Life in 2025 – some thoughts

Late last year I participated in some research that was undertaken by the Pew Research Center. Was looking back on my comments now, and it is interesting to review them from the distance of a year. I still stand by my comments and think that we have some real opportunities to make the world a better place. But the bifurcation of society that I mention is already accelerating and this seems to present the biggest challenge to all of our futures.

It is also worth checking out all the other comments on the article – Worries about life in 2025 – or even downloading the entire report – Experts Say the ‘New Normal’ in 2025 Will Be Far More Tech-Driven, Presenting More Big Challenges

“Unless we can come up with new solutions like universal basic income, life for many people will be worse. Post-COVID economic recovery will be challenging and many jobs and businesses will disappear. In the U.S. [and also in the U.K. now with Brexit] there seems to be a real risk of unemployment, food shortages and civil disturbances into 2025.”

Kate Carruthers | Pew Research CEnter | 18 Feb 2021

We need to explore new options. Unfettered capitalism has not been good for society, in particular with respect to the creation and maintenance of common goods, shared values, and communities. But I do anticipate that while many businesses will close their doors due to covid, we will also see new businesses emerging, along with new jobs.

“I expect to see a greater bifurcation of society – with those knowledge workers who remain employed consuming increasing amounts of digital services and online shopping – while those who are not part of the knowledge economy are increasingly gig workers in precarious employment. ”

Kate Carruthers | Pew Research CEnter | 18 Feb 2021

This bifurcation of society is only going to get worse. We have seen it already with the covid pandemic, when those who could work from home were safe, while those in service jobs had to risk their lives to earn a living.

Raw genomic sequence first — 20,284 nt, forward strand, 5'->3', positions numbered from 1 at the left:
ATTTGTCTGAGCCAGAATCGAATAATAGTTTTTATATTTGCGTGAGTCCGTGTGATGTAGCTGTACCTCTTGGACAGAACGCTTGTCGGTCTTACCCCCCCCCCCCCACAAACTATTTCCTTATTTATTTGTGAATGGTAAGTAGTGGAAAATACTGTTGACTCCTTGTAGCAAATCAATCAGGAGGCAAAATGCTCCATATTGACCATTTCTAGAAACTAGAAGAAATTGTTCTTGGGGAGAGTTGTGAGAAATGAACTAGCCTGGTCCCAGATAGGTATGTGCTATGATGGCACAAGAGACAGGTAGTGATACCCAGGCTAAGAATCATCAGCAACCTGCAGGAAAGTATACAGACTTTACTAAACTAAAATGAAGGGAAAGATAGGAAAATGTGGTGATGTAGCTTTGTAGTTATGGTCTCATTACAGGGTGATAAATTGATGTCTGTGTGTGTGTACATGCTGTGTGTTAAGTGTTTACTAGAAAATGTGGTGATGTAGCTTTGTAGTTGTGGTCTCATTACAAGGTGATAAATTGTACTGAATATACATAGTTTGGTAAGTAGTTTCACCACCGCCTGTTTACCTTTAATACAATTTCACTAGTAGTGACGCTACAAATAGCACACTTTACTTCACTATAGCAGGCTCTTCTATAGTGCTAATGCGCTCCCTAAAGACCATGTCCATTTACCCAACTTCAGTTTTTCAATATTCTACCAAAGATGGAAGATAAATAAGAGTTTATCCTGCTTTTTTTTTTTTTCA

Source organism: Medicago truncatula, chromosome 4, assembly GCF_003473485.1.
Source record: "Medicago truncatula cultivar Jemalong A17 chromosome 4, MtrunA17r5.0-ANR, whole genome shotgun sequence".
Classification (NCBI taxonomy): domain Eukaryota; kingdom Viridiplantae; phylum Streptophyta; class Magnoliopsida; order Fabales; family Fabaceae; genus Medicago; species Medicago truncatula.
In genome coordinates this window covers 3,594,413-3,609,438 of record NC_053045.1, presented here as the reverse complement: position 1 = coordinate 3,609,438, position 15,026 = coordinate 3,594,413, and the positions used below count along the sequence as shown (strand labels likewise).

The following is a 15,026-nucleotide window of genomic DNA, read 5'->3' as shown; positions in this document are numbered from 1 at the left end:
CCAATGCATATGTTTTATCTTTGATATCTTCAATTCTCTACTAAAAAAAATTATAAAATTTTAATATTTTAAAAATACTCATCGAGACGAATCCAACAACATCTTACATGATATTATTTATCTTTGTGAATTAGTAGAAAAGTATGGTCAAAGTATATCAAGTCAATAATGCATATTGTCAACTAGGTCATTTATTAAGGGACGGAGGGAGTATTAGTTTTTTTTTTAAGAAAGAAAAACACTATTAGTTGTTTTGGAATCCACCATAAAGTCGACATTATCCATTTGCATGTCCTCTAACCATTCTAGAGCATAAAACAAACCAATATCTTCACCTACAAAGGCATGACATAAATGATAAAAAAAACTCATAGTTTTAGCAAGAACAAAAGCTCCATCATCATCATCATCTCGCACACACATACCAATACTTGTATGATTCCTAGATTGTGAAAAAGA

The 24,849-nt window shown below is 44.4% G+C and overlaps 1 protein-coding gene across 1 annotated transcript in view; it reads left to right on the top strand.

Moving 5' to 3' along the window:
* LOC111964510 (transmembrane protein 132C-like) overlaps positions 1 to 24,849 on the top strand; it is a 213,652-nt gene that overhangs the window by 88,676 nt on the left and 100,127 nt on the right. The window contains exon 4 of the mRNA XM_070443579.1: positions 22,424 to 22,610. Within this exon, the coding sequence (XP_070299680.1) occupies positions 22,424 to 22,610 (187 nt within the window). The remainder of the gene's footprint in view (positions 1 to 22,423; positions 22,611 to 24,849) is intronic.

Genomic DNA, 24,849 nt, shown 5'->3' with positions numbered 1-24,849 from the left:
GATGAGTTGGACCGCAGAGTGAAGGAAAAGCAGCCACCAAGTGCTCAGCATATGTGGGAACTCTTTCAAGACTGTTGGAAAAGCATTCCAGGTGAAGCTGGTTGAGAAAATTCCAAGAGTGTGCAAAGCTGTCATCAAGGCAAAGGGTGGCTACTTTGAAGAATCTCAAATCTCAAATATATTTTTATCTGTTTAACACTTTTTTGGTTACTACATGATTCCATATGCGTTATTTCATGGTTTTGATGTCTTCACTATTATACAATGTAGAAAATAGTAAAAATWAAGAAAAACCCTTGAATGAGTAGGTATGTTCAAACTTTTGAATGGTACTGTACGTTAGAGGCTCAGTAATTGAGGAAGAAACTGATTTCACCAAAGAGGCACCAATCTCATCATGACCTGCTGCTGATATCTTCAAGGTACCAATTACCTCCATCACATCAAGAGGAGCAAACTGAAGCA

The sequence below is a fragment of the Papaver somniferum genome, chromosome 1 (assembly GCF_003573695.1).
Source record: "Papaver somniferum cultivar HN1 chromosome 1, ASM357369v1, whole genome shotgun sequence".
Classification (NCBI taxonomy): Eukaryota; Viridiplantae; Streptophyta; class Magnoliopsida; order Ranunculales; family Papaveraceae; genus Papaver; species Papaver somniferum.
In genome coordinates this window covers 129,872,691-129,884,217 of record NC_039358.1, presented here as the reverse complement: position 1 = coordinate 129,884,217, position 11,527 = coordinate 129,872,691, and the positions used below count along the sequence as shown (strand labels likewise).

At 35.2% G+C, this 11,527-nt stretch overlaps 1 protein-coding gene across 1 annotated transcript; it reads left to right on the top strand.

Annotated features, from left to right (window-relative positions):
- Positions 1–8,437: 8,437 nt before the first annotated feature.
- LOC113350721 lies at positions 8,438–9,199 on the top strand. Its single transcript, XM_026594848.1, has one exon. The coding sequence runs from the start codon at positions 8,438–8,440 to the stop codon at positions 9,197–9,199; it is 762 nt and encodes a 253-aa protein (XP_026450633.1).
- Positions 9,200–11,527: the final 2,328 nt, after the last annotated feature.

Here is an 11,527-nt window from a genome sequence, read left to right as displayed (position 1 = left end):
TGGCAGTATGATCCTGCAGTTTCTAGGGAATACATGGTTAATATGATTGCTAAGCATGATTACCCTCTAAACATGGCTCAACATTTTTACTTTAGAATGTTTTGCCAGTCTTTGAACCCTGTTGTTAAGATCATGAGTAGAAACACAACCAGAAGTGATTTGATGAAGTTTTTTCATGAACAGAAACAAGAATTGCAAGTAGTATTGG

“For knowledge workers, going to the office will become a choice and improvements in virtual meeting technologies will continue and make remote working even more possible. Privacy will increasingly be under threat unless specific jurisdictions regulate it. This includes facial recognition and other biometric data. Increasingly biometrics will become part of the authentication and access regime. ”

Kate Carruthers | Pew Research CEnter | 18 Feb 2021

The hybrid office is here to stay. Many of us have proven that we can work effectively as remote contributors. The really interesting question is how do we create value in the office rather than just continue with the old default.

“Digital government services will continue to expand – except in the U.S., where they seem to lag.”

Kate Carruthers | Pew Research CEnter | 18 Feb 2021

Digital government is coming to us, whether we like it or not. Covid has kick started this even for the laggard jurisdictions. The real issue is how engaged citizens are in the co-design of digital government.

Author: Kate Carruthers

Kate Carruthers is Chief Data & Insights Officer for UNSW Sydney, and is also an Adjunct Senior Lecturer in the School of Computer Science & Engineering. She is certified in information security and is currently undertaking postgraduate studies terrorism and security. Kate has extensive experience in senior roles in ICT, marketing, data and digital; and is a member of the NSW Government’s Data Analytics Centre Advisory Board. Kate is currently working at the intersection of data analytics, AI, ML, privacy, cyber security, and data protection.